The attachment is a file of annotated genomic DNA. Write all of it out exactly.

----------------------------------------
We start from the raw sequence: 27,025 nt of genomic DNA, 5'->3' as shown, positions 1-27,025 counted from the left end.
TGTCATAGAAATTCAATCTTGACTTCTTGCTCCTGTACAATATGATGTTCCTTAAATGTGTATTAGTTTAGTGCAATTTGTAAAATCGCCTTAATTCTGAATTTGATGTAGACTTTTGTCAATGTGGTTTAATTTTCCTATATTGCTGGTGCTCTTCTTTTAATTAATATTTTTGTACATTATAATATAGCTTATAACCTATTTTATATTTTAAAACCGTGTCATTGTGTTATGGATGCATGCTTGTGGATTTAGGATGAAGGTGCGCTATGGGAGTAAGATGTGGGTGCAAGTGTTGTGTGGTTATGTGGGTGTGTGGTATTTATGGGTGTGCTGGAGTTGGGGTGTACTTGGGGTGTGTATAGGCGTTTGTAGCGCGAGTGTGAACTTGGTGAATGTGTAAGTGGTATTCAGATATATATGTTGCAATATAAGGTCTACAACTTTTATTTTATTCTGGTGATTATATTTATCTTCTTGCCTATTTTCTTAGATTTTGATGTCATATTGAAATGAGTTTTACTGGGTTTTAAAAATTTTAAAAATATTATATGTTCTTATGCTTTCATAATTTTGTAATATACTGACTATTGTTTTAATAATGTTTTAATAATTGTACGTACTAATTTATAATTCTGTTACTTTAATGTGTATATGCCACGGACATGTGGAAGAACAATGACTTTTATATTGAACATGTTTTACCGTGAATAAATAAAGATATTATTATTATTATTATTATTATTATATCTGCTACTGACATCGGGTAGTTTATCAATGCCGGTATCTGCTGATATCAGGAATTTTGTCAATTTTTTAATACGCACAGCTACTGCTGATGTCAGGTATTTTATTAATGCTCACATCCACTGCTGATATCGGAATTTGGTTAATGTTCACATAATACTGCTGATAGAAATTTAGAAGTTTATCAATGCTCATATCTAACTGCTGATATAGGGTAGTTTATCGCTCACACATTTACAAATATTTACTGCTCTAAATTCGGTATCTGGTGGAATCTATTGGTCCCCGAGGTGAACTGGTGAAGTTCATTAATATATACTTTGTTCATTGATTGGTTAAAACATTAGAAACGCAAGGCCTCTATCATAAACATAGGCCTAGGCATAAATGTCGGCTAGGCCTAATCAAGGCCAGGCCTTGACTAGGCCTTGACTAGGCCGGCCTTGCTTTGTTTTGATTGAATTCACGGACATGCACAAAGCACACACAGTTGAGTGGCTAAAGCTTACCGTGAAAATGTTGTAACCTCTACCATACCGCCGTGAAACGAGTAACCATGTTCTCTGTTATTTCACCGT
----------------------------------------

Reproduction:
We start from the raw sequence: 27,025 nt of genomic DNA, 5'->3' as shown, positions 1-27,025 counted from the left end.
TGTCATAGAAATTCAATCTTGACTTCTTGCTCCTGTACAATATGATGTTCCTTAAATGTGTATTAGTTTAGTGCAATTTGTAAAATCGCCTTAATTCTGAATTTGATGTAGACTTTTGTCAATGTGGTTTAATTTTCCTATATTGCTGGTGCTCTTCTTTTAATTAATATTTTTGTACATTATAATATAGCTTATAACCTATTTTATATTTTAAAACCGTGTCATTGTGTTATGGATGCATGCTTGTGGATTTAGGATGAAGGTGCGCTATGGGAGTAAGATGTGGGTGCAAGTGTTGTGTGGTTATGTGGGTGTGTGGTATTTATGGGTGTGCTGGAGTTGGGGTGTACTTGGGGTGTGTATAGGCGTTTGTAGCGCGAGTGTGAACTTGGTGAATGTGTAAGTGGTATTCAGATATATATGTTGCAATATAAGGTCTACAACTTTTATTTTATTCTGGTGATTATATTTATCTTCTTGCCTATTTTCTTAGATTTTGATGTCATATTGAAATGAGTTTTACTGGGTTTTAAAAATTTTAAAAATATTATATGTTCTTATGCTTTCATAATTTTGTAATATACTGACTATTGTTTTAATAATGTTTTAATAATTGTACGTACTAATTTATAATTCTGTTACTTTAATGTGTATATGCCACGGACATGTGGAAGAACAATGACTTTTATATTGAACATGTTTTACCGTGAATAAATAAAGATATTATTATTATTATTATTATTATTATATCTGCTACTGACATCGGGTAGTTTATCAATGCCGGTATCTGCTGATATCAGGAATTTTGTCAATTTTTTAATACGCACAGCTACTGCTGATGTCAGGTATTTTATTAATGCTCACATCCACTGCTGATATCGGAATTTGGTTAATGTTCACATAATACTGCTGATAGAAATTTAGAAGTTTATCAATGCTCATATCTAACTGCTGATATAGGGTAGTTTATCGCTCACACATTTACAAATATTTACTGCTCTAAATTCGGTATCTGGTGGAATCTATTGGTCCCCGAGGTGAACTGGTGAAGTTCATTAATATATACTTTGTTCATTGATTGGTTAAAACATTAGAAACGCAAGGCCTCTATCATAAACATAGGCCTAGGCATAAATGTCGGCTAGGCCTAATCAAGGCCAGGCCTTGACTAGGCCTTGACTAGGCCGGCCTTGCTTTGTTTTGATTGAATTCACGGACATGCACAAAGCACACACAGTTGAGTGGCTAAAGCTTACCGTGAAAATGTTGTAACCTCTACCATACCGCCGTGAAACGAGTAACCATGTTCTCTGTTATTTCACCGT